Unformatted text preview: Risk
and Return
“Believe me! The secret of reaping the
greatest fruitfulness and the greatest
enjoyment from life is to live dangerously!”
—Friedrich Wilhelm Nietzsche Are You the “GoforIt” Type?
The financial crisis has people buzzing about “systematic risk.” This term
means different things in different contexts. Traditionally, systematic risk has
referred to the nondiversifiable risk that comes from the impact the overall
market has on individual investments. This risk is also known as “market
risk” according to the Capital Asset Pricing Model (CAPM) described in
this chapter.
With the financial crisis, however, people have been using the term
systematic risk in a somewhat different way. Many companies, especially
financial firms, are connected to each other in significant ways. With a
financial instrument known as a swap, for example, one company may
have a contract with another company that calls for large payments to be
made by one to the other according to specified terms. If the company that
is obligated to pay does not, then the company that was supposed to receive
the funds might fail. If that company that was supposed to receive the funds
fails, then other companies that it owed money to according to other swaps
might also fail. This chain reaction of default, failure, default, failure could
affect a large number of firms. The larger the firm, the more such relationships
it is likely to have and the greater the chain reaction failures that may occur.
This is the systematic risk the government is concerned about now.
Systematic risk is why the prestigious Wall Street firm Lehman Brothers
declared bankruptcy. The same is true about mortgage giants Fannie Mae
and Freddie Mac. Systematic risk led to Wall Street icon Merrill Lynch selling
Source: The Google Company website (www.google.com/intl/en/options) 160 © Jordan Lewy (http://www.fotolia.com/p/55426) itself at a fire sale price to Bank of America. The fear of systematic risk is
why the federal government pumped billions of dollars into the insurance
giant AIG.
This kind of systematic risk clearly has the potential to do great harm.
This is part of the overall examination of risk conducted in this chapter. Chapter Overview Learning Objectives
After reading this chapter,
you should be able to:
1. Define risk, risk aversion,
and the riskreturn
relationship.
2. Measure risk using the
standard deviation and
coefficient of variation. Business firms face risk in nearly everything they do. Assessing risk is one of the
most important tasks financial managers perform. The events of recent years have
made this painfully obvious. In this chapter we will discuss risk, risk aversion, and
the riskreturn relationship. We will measure risk using standard deviation and
the coefficient of variation. We will identify types of risk and examine ways to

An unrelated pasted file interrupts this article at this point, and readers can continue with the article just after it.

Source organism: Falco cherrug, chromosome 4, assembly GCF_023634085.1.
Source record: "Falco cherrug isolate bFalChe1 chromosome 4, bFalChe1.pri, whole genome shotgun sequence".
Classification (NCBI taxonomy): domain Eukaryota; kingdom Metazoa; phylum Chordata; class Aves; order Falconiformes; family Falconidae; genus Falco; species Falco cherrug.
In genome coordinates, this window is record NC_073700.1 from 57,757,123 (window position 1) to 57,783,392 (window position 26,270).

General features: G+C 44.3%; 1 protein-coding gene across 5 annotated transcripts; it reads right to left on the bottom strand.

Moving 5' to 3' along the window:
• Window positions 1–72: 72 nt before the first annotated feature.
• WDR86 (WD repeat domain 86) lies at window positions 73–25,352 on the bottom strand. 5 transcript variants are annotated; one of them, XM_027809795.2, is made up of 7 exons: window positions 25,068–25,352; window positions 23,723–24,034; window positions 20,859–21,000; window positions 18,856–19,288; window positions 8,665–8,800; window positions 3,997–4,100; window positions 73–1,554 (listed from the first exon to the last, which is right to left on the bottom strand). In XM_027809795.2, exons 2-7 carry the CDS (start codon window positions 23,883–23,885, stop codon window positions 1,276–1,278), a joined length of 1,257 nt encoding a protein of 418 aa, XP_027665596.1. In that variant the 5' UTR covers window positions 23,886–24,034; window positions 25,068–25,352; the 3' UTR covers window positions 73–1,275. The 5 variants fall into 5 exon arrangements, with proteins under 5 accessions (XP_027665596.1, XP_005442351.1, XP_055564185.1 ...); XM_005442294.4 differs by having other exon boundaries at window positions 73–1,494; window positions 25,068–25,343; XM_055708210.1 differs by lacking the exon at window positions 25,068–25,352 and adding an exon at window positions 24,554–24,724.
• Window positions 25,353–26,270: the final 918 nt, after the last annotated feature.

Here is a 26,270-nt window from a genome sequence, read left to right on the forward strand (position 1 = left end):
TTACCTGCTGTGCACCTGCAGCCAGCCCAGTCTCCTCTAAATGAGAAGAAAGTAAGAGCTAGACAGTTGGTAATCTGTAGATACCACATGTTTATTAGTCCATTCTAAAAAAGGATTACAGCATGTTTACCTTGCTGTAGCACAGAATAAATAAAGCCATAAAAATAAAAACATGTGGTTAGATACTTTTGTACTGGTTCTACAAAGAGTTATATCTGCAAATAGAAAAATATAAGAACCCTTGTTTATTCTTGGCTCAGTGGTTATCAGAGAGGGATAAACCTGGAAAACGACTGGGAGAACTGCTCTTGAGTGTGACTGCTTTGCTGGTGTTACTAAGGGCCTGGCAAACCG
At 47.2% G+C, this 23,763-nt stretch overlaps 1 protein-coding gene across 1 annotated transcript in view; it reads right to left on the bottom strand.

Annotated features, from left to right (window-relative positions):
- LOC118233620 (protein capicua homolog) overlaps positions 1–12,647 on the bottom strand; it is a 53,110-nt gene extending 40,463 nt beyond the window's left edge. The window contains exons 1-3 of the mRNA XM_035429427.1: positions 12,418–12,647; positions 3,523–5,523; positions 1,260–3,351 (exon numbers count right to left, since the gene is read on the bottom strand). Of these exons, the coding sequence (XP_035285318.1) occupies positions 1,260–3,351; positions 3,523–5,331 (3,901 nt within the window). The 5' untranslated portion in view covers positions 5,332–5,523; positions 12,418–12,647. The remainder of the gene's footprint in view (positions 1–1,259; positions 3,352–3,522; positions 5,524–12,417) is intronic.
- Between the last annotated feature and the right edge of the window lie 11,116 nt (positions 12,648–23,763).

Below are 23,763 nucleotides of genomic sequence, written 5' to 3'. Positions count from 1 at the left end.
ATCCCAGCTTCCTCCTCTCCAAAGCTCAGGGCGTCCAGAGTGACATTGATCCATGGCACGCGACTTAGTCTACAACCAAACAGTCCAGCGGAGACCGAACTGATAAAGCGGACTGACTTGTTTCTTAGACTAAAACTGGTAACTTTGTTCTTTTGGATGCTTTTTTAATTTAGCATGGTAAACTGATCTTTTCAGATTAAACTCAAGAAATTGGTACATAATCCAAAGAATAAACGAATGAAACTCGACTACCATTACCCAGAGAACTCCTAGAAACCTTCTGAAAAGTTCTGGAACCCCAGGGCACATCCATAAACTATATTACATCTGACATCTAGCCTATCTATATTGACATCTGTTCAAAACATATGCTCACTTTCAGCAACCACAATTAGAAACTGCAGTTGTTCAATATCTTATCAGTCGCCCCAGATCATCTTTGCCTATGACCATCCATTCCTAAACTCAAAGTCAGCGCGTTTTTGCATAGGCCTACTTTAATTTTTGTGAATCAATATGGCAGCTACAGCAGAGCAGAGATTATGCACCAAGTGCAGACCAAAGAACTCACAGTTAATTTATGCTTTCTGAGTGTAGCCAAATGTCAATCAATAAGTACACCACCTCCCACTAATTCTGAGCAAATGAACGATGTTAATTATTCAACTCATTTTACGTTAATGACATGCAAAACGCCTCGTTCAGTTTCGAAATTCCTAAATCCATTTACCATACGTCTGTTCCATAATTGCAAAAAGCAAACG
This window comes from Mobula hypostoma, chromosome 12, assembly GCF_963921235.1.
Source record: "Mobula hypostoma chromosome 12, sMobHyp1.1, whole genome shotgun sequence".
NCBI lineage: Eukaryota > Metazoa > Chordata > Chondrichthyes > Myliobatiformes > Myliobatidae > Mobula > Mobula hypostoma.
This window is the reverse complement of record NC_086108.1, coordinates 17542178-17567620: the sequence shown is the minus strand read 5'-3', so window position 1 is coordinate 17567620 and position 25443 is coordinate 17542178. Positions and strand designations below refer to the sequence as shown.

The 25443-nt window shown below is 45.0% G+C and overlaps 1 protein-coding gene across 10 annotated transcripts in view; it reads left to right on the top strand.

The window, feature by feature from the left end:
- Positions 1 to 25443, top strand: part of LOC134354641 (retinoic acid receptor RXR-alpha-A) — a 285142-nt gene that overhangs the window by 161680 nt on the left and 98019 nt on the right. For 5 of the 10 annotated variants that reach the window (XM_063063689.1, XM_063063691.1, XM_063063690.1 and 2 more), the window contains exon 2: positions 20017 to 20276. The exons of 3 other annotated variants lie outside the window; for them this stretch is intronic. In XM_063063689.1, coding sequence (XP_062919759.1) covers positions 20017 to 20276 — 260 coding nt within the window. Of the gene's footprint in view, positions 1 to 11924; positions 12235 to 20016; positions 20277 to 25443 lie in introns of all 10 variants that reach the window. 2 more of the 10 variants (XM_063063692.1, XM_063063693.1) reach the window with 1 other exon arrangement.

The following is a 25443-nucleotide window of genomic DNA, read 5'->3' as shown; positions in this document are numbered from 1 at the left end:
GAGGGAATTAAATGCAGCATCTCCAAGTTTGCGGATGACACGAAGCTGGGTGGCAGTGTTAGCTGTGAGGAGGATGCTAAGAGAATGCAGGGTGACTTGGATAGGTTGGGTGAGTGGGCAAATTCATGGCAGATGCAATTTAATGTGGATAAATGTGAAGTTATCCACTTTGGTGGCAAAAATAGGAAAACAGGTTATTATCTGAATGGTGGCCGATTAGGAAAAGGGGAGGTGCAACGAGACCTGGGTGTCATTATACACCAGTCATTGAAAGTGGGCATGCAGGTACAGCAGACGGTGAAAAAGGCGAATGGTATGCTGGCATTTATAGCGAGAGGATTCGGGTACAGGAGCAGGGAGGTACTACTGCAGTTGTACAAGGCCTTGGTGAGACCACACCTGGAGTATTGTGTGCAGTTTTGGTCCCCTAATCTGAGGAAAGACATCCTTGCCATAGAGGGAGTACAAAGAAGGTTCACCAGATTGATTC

reduce risk exposure or compensate for risk. Finally, we will see how the capital
asset pricing model (CAPM) explains the riskreturn relationship. 4. Explain methods of risk
reduction. Risk 5. Describe how firms
compensate for assuming
risk. The world is a risky place. For instance, if you get out of bed in the morning and
go to class, you run the risk of getting hit by a bus. If you stay in bed to minimize
the chance of getting run over by a bus, you run the risk of getting coronary artery
disease because of a lack of exercise. In everything we do—or don’t do—there is
a chance that something will happen that we didn’t expect. Risk is the potential
for unexpected events to occur.
161 3. Identify the types of
risk that business firms
encounter. 6. Discuss the capital asset
pricing model (CAPM). 162 Part II Essential Concepts in Finance Risk Aversion
Most people try to avoid risks if possible. Risk aversion doesn’t mean that some people
don’t enjoy risky activities, such as skydiving, rock climbing, or automobile racing. In
a financial setting, however, evidence shows that most people avoid risk when possible,
unless there is a higher expected rate of return to compensate for the risk. Faced with
financial alternatives that are equal except for their degree of risk, most people will
choose the less risky alternative.
Risk aversion is the tendency to avoid additional risk. Riskaverse people will avoid
risk if they can, unless they receive additional compensation for assuming that risk. In
finance, the added compensation is a higher expected rate of return. The RiskReturn Relationship
The relationship between risk and required rate of return is known as the riskreturn
relationship. It is a positive relationship because the more risk assumed, the higher
the required rate of return most people will demand. It takes compensation to convince
people to suffer.
Suppose, for instance, that you were offered a job in the Sahara Desert, working
long hours for a boss everyone describes as a tyrant. You would surely be averse to the
idea of taking such a job. But think about it: Is there any way you would take this job?
What if you were told that your salary would be $1 million per year? This compensation
might cause you to sign up immediately. Even though there is a high probability you
would hate the job, you’d take that risk because of the high compensation.1
Not everyone is risk averse, and among those who are, not all are equally risk
averse. Some people would demand $2 million before taking the job in the Sahara
Desert, whereas others would do it for a more modest salary.
People sometimes engage in very risky financial activities, such as buying lottery
tickets or gambling in casinos. This suggests that they like risk and will pay to experience